Melodic Storytelling

Bruce Von Stiers

The jazz world has some really cool guitarists. There is Earl Klugh and Larry Carlton. I've reviewed a couple of guitarist Lee Ritenour's albums. Then there is Russ Freeman who leads The Rippingtons, who I've also reviewed in the past. And there's also Pat Matheny and a host of jazz guitar giants no longer with us, such as Wes Montgomery.

Another cool jazz guitarist is David Boswell. Starting out in rock bands, Boswell became very interested in the essence of jazz guitar. This interest was enhanced by having attended a Pat Matheny concert and later being able to study under Matheny, Jack DeJohnette and Dave Holland for a short time.

While working with rock bands, Boswell became a known studio and session musician. Building on his studies of film scoring at UCLA, Holland began recording with a number of Broadway stars. During this time, Holland also led his own jazz trio. This interest in jazz cumulated in several albums, including the well-received Bridge of Art and I Like That.

This year finds Boswell with brand new album. The album is titled The Story Behind The Story.

Boswell co-produced the album with Jimmy Haslip of Yellowjackets fame. Haslip also played bass on three of the songs.

The album has nine songs and a play time of forty six minutes. It was released on the My Quiet Moon Records label. Boswell composed all but one song on the album.

Mitchel Forman plays piano on a couple of songs. He's played and recorded with a who's who of top named artists including Wayne Shorter and Pat Matheny. MB Gordy is on drums for most of the album. Besides contributing to the music of umpteen films, Gordy was the drummer and percussionist for the Doobie Brothers in the early 2000's. His list of recording and touring credits are too large to include here. Scott Kinsey played keys and piano on two of the songs. The list of top artists Kinsey has played and recorded with takes up a whole paragraph. Gary Novak is on drums for one song. His credits include playing David Sanborn and Lee Ritenour. Otmaro Ruiz has recorded with Herb Alpert and Arturo Sandoval. He plays the keys and piano for one song on this album. Like Gordy, Bart Samolis has contributed to many film's music, along with recording with many other artists. He plays bass on several of the songs on the album. Andy Snitzer plays saxophone on two songs on the album. His recent credits include recording albums with The Rolling Stones, Paul Simon and Little Steven.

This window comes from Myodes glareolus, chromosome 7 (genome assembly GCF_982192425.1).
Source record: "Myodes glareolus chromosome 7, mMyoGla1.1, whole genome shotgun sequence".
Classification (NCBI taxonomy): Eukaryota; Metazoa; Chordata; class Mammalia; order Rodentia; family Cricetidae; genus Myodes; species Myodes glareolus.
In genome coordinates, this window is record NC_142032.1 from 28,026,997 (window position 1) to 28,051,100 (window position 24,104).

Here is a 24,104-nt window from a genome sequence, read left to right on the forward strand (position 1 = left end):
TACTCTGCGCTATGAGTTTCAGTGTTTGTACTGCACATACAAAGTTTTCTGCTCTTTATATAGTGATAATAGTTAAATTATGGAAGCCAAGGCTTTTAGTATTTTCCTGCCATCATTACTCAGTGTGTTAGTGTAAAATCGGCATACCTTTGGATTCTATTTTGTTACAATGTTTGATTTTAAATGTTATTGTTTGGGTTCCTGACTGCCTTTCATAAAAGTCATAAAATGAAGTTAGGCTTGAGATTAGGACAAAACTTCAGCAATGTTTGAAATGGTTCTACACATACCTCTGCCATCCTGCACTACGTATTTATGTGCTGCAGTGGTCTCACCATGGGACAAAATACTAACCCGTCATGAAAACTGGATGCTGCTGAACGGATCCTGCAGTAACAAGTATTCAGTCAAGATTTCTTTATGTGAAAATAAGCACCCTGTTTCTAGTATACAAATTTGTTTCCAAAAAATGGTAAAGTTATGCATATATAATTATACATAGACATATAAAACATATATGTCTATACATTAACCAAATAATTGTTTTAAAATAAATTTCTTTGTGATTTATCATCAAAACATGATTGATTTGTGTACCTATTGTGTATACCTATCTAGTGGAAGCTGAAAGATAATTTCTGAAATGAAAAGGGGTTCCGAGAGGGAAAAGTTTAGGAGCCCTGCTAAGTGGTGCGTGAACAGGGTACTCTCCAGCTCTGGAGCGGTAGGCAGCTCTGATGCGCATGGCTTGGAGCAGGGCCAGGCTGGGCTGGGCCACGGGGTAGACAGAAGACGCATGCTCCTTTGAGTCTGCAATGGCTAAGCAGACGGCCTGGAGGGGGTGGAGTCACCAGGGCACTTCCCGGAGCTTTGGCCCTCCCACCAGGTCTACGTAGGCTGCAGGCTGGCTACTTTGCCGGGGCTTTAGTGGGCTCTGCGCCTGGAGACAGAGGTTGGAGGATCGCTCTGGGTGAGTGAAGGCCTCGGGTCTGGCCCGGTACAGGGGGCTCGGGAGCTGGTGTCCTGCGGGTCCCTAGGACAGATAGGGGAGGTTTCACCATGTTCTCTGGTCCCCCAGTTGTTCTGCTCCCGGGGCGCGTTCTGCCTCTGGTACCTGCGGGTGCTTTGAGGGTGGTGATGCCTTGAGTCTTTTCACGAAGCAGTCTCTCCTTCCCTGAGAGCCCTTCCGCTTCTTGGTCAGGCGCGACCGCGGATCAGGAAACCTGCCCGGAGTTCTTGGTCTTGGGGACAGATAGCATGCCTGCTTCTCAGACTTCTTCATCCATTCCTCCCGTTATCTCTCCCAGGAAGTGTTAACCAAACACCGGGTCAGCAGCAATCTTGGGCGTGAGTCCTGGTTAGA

Miraculous is the song that starts out the album. It is a mellow piece that showcases Boswell's guitar playing.

A Los Angeles Minute is a really cool piece that made me think of The Rippingtons.

Innocence is a soft and gentle piece with nice bass and keys backing subtle guitar. But just at the end of the song things pick up with some fast paced keys.

The title track, The Story Behind The Story, is an interesting piece. There is some great guitar, but there is also some great bass, piano and drums. The mixture of sounds meld well together.

Prayer For The Planet is a gentle and endearing piece, with an almost Spanish tone to it.

Then there is the fairly fast paced song, Alta. It has a kind of groove vibe. There is some really cool drum and keys in the song.

The Wind In Her Hair is a gentle love ballad.

Los Olivos is a very fast paced Latin influenced piece with cool guitar and backing drums.

The album ends with The Sun And The Moon. The song starts out with a slower pace, highlighting guitar and drums. Then it picks up with some terrific sax.

As he was influenced by and studied under him, David Boswell's music is sometimes compared to Pat Matheny. Listening to the album, I could tell a little bit of the influence, but Boswell really has his own style. Even though the songs centered on Boswell's guitar playing, there were a lot of solos by the other artists that greatly complemented that playing.

If you like cool, melodic jazz guitar, you are sure to like The Story Behind The Story.

Boswell's official web site has samples from the album. You'll find his site at


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© 2020 Bruce E Von Stiers